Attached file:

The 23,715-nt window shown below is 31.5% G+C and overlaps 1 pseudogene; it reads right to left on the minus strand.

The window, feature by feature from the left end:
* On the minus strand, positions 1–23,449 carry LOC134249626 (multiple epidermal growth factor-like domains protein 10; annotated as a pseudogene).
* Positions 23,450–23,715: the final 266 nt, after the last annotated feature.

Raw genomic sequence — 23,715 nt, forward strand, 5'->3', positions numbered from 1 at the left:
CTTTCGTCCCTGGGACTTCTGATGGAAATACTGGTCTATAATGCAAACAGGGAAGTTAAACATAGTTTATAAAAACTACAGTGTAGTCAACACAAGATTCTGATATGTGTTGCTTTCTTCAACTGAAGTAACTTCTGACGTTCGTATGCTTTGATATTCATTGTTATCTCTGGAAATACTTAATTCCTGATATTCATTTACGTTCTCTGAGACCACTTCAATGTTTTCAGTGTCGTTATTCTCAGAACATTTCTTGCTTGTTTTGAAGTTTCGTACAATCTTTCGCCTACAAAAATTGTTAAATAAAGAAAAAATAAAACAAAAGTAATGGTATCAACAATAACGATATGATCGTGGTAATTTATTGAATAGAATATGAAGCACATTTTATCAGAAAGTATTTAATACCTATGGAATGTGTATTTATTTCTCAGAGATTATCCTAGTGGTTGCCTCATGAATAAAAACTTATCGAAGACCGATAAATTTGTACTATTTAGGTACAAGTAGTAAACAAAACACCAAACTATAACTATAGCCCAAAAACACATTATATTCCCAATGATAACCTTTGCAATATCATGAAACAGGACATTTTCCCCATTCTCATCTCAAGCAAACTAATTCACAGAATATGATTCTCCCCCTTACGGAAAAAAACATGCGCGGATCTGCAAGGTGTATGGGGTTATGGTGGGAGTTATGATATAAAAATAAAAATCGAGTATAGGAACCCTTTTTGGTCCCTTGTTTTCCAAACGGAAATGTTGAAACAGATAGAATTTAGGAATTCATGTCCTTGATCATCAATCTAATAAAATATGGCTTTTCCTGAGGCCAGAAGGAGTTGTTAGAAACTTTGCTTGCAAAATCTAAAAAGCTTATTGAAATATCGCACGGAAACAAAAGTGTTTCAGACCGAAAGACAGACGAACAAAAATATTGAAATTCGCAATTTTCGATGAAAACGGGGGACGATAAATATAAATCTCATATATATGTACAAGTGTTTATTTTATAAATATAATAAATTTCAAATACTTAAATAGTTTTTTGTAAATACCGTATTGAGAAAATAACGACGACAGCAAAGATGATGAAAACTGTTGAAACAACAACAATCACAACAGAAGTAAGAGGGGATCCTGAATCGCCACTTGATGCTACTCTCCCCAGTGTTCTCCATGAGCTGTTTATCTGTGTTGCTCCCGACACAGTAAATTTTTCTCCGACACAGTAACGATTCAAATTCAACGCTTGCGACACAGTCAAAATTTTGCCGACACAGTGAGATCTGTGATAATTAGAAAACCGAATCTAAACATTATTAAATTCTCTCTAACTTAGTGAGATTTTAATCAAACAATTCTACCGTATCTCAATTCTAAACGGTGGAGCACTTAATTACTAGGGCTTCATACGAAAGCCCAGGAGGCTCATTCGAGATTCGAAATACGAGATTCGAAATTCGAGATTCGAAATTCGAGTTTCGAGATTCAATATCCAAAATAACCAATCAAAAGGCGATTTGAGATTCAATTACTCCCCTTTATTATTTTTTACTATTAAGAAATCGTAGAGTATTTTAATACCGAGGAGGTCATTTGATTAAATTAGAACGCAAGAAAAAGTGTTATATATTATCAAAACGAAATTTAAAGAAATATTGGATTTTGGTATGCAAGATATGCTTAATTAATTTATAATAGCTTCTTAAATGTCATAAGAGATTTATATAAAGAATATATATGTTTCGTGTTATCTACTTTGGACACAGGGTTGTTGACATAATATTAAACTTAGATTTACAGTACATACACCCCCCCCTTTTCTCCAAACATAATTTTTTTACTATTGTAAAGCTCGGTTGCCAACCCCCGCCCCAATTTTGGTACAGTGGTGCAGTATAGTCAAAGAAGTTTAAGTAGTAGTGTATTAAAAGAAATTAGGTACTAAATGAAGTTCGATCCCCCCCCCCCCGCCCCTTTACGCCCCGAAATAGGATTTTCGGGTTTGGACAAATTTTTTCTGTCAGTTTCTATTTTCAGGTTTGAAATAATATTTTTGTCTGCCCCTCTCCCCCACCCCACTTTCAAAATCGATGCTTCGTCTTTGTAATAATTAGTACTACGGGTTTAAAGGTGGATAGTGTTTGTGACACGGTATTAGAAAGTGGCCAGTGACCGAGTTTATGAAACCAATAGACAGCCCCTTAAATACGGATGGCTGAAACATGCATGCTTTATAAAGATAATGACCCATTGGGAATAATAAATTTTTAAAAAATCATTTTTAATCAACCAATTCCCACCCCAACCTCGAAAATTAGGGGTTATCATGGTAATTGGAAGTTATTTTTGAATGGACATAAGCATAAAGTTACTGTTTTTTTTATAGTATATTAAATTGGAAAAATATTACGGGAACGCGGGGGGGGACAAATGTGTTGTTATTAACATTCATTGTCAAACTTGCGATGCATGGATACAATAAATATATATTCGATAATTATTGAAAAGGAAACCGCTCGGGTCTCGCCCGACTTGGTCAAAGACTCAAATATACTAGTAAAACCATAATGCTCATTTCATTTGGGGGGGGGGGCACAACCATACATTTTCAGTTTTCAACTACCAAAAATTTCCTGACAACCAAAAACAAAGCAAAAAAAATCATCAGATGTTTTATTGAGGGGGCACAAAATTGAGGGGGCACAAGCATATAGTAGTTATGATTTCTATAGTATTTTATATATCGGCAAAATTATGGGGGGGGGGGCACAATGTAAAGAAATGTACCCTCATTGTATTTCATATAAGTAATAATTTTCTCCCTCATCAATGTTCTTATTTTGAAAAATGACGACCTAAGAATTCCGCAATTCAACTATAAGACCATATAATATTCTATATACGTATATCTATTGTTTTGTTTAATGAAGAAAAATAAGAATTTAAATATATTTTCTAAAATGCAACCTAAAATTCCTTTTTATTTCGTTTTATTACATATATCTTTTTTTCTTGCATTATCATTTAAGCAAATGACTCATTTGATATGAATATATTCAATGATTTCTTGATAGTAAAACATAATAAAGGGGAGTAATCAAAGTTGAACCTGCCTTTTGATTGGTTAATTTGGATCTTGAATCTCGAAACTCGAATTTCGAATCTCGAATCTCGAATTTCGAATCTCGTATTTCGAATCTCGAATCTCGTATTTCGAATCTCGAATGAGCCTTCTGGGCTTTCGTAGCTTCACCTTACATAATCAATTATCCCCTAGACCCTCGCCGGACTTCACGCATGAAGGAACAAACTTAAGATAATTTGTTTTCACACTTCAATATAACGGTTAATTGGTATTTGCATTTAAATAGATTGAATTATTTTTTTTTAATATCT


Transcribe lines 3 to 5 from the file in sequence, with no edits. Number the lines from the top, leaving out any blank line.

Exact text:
* On the minus strand, positions 1–23,449 carry LOC134249626 (multiple epidermal growth factor-like domains protein 10; annotated as a pseudogene).
* Positions 23,450–23,715: the final 266 nt, after the last annotated feature.

Raw genomic sequence — 23,715 nt, forward strand, 5'->3', positions numbered from 1 at the left: